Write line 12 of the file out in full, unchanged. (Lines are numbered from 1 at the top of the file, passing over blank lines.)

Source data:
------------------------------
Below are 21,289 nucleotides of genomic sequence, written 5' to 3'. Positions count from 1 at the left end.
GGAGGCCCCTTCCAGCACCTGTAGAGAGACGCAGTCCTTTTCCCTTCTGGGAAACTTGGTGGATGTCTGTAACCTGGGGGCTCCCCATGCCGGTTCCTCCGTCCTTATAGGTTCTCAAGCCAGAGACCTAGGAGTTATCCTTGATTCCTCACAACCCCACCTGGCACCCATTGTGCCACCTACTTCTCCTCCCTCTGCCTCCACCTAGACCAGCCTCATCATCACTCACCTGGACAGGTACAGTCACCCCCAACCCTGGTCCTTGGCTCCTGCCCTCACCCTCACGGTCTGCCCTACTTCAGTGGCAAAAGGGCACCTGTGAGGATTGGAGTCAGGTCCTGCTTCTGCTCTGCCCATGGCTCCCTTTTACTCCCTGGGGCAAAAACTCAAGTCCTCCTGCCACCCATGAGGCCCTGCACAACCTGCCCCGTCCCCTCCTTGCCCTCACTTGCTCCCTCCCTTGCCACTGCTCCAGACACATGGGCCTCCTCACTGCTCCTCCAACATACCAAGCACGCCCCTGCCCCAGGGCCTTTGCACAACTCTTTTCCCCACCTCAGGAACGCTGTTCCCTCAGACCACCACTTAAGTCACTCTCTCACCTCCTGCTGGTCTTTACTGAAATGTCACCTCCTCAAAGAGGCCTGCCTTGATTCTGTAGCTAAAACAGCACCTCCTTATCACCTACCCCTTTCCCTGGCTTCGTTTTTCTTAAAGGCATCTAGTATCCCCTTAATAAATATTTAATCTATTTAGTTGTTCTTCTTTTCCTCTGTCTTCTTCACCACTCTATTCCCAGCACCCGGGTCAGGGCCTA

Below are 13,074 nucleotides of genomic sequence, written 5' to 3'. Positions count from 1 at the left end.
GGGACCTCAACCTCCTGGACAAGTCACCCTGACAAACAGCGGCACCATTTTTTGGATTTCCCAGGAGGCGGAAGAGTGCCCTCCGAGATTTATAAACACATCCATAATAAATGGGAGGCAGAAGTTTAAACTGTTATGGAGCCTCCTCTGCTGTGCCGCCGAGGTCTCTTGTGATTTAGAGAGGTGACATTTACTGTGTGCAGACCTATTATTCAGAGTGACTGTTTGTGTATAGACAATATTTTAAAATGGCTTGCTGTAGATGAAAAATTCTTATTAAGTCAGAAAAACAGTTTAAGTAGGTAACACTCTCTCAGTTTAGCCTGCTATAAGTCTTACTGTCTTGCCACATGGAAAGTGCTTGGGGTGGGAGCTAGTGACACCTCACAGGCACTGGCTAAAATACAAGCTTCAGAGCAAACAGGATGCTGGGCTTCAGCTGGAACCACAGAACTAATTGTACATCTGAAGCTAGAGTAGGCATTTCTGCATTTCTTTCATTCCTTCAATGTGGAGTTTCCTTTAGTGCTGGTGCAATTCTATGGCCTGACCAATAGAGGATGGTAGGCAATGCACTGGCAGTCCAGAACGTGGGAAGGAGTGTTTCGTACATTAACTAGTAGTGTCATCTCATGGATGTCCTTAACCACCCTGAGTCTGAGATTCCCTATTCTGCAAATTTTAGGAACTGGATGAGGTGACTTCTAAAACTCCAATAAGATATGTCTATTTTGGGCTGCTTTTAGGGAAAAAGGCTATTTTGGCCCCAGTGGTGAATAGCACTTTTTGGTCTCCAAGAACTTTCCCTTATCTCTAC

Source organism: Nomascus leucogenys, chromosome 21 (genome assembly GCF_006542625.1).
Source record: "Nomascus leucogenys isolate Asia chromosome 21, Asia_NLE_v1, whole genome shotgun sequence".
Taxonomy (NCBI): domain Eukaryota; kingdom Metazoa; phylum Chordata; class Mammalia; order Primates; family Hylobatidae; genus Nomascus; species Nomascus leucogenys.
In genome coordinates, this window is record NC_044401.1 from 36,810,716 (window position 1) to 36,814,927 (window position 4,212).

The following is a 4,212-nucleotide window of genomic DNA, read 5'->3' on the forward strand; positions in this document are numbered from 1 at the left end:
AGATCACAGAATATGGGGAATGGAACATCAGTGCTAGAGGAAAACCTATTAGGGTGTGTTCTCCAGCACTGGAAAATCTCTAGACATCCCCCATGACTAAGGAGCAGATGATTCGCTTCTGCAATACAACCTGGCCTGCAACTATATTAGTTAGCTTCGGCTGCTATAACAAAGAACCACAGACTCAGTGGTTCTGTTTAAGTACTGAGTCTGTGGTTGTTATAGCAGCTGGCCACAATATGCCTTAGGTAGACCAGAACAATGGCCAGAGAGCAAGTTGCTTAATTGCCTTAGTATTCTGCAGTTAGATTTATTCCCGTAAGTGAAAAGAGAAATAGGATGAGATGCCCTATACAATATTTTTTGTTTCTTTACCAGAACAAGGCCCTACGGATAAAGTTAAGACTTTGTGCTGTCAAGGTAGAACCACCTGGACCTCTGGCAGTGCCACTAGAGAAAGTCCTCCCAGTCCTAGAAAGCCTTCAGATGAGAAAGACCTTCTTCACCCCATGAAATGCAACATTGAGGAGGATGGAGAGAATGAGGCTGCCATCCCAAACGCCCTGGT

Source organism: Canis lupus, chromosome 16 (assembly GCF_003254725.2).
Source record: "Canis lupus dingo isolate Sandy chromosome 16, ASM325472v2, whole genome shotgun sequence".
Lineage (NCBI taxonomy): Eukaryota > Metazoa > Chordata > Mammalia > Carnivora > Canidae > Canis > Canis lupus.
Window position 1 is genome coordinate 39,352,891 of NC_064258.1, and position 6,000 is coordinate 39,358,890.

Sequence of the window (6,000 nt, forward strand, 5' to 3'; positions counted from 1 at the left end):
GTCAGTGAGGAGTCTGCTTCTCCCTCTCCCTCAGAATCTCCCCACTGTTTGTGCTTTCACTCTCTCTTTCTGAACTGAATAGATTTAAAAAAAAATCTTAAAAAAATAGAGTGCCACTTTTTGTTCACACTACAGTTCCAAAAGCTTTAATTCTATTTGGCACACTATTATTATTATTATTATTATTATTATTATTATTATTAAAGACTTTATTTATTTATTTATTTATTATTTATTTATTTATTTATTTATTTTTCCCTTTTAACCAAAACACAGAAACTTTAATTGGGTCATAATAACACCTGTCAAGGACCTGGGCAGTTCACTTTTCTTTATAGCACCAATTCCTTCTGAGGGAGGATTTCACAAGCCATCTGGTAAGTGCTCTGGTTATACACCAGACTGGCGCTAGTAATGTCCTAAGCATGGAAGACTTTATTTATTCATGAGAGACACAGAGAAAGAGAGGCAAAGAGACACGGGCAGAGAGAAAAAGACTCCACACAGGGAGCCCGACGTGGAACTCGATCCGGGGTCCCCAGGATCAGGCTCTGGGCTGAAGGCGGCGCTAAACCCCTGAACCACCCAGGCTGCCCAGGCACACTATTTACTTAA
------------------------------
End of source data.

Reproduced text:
Source record: "Canis lupus dingo isolate Sandy chromosome 16, ASM325472v2, whole genome shotgun sequence".